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  1. it’s funny how they arrested so many people but yet and still the drug dealers that create the problems are still out there on the streets

  2. These Officers each deserve a medal. So what if they targeted a black-owned drug network? Glad the Feds did it, they should do more of it. Knock down all drug-networks and use the harshest federal charges possible. Now about that $32,000 settlement, please, oh please consider asset forfeiture District Attorney; you know these dealers owe a ton of court fees, restitution, and overdue child support. Oh, forgot, Kamala’s gone.

    1. ” So what if they targeted a black-owned drug network?” you ask?

      Well, there is the part about discriminatory police behavior being illegal.

      But fine, if that is ok with you, along with their tone towards the community relayed in the vulgar and degrading quotes referenced in the article, then I have pity for you and your soul.

  3. Personally I have lived in the tenderloin, as a black female this doesn’t surprise me. I have seen that the majority of drug dealers are black, what is so racist about the facts here, I was born and raised in San Francisco, I have witnessed so much upsetting stuff happening in the neighborhood, and there are also Hispanics selling dope as well, remember the Hondurans that carpooled selling Heroin in the tenderloin about 5 or 6 months ago, they would be standing around the streets all day and it is quiet obvious, but the majority has and probably always will be black. I couldn’t sugar coat it, because that’s like sweeping something I have seen up unto this day, under a rug. I laugh at articles like this, I know how blacks in America are and the ones who do not care about the community are those that sell their drugs to potential zombies, they could care less if any of their buyers ended up dead in their little SROs from a fatal overdose and it is just plain sad when you think about it. Do you know how many white vans I have seen over the past years picking up those that died in their apartments after being discovered through a wellness check. I remember one guy who was discovered 2 weeks later in his unit and the odor was the give away to his whereabouts. The cops were just doing their job, but even that becomes questionable, with everything I have seen for so many years, and their station is plopped right slab in the middle of the mess out there. I honestly see this as something blacks and hispanic should really have a look at and evaluate and not be in denial of what is going on in the communities we live in. We usually co exist in not so favorable condtions. Another reason it’s not uncommon to see blacks and hispanics selling is because they are usually the ones struggling to survive in the city and this, in their view is a way to generate earnings, but it always comes with a risk.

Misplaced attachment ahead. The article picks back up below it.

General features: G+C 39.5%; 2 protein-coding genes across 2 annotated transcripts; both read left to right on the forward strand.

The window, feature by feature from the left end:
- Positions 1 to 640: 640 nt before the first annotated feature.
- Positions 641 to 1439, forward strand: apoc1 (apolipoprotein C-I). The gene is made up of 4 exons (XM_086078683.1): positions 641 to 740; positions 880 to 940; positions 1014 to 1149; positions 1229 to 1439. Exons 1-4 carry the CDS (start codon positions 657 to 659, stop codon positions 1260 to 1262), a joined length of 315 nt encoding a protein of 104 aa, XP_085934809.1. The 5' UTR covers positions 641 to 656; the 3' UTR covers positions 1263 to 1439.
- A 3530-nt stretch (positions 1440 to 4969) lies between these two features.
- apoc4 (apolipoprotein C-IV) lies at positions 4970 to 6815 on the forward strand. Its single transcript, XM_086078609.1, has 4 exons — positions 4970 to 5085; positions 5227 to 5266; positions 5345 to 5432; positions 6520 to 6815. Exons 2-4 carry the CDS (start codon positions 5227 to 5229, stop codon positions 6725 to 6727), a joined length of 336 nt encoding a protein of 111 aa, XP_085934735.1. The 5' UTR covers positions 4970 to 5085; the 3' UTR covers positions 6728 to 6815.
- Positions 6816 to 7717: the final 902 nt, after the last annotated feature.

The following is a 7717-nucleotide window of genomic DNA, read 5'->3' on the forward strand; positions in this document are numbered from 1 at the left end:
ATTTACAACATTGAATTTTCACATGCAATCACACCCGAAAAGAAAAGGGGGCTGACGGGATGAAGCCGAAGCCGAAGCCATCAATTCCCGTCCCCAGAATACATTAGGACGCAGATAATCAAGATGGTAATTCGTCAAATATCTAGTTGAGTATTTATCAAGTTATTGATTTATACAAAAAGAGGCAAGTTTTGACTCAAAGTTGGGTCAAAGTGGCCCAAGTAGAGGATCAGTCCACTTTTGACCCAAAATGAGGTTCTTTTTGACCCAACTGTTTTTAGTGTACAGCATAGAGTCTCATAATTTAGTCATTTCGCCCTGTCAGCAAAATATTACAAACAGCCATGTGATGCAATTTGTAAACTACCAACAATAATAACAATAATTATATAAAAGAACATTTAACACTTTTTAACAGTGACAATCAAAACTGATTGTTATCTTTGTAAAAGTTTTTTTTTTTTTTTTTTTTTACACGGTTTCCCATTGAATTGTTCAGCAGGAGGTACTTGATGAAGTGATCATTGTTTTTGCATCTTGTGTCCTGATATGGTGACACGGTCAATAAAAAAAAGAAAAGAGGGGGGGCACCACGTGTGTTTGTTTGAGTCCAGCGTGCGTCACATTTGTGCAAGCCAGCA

1. Is that all you have to say, are you implying that I am not black because of my name. You are definately lost. You probably did not even read about my experience living in the Tenderloin. I speak from what I have seen and how much of what I have seen has impacted me on a personal level, drugs have ruined communities and peoples lives, especially in poor communities it just makes things a whole lot worse. If there is one thing I will not stick up for is black men and women making it unsafe for other blacks trying to live in peace and better their lives. You obviously never had that experience, sticking up for people of your own race just because they are the same race as you is illogical, especially if they are the ones bringing the community down through drugs and other horrible crimes.

  4. “As of 2018, according to the most recent available city records, all of these officers were still with the department.”

    Too bad we don’t have a zero tolerance policy for this type of behavior in the SFPD.

    They have no business ‘protecting’ and ‘serving’.